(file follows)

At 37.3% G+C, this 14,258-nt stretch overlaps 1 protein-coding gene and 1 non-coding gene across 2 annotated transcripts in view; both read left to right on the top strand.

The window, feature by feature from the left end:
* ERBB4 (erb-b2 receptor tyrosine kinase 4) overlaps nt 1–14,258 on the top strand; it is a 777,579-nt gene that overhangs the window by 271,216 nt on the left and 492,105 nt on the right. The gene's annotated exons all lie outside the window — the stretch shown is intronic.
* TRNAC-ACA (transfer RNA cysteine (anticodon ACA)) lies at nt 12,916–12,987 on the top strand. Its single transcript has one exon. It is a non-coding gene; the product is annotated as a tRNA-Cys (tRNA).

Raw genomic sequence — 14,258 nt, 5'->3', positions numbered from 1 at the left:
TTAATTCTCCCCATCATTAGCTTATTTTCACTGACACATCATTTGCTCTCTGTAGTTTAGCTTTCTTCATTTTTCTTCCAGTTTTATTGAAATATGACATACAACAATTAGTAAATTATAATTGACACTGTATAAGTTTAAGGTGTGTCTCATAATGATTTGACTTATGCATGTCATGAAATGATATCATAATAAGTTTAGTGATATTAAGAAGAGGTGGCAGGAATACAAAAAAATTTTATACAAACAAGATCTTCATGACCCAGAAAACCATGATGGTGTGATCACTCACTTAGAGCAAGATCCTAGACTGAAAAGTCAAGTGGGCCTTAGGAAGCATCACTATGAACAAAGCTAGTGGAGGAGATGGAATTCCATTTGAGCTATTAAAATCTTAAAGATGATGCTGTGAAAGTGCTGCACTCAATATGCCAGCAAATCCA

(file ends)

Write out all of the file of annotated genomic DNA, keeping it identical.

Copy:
At 37.3% G+C, this 14,258-nt stretch overlaps 1 protein-coding gene and 1 non-coding gene across 2 annotated transcripts in view; both read left to right on the top strand.

The window, feature by feature from the left end:
* ERBB4 (erb-b2 receptor tyrosine kinase 4) overlaps nt 1–14,258 on the top strand; it is a 777,579-nt gene that overhangs the window by 271,216 nt on the left and 492,105 nt on the right. The gene's annotated exons all lie outside the window — the stretch shown is intronic.
* TRNAC-ACA (transfer RNA cysteine (anticodon ACA)) lies at nt 12,916–12,987 on the top strand. Its single transcript has one exon. It is a non-coding gene; the product is annotated as a tRNA-Cys (tRNA).

Raw genomic sequence — 14,258 nt, 5'->3', positions numbered from 1 at the left:
TTAATTCTCCCCATCATTAGCTTATTTTCACTGACACATCATTTGCTCTCTGTAGTTTAGCTTTCTTCATTTTTCTTCCAGTTTTATTGAAATATGACATACAACAATTAGTAAATTATAATTGACACTGTATAAGTTTAAGGTGTGTCTCATAATGATTTGACTTATGCATGTCATGAAATGATATCATAATAAGTTTAGTGATATTAAGAAGAGGTGGCAGGAATACAAAAAAATTTTATACAAACAAGATCTTCATGACCCAGAAAACCATGATGGTGTGATCACTCACTTAGAGCAAGATCCTAGACTGAAAAGTCAAGTGGGCCTTAGGAAGCATCACTATGAACAAAGCTAGTGGAGGAGATGGAATTCCATTTGAGCTATTAAAATCTTAAAGATGATGCTGTGAAAGTGCTGCACTCAATATGCCAGCAAATCCA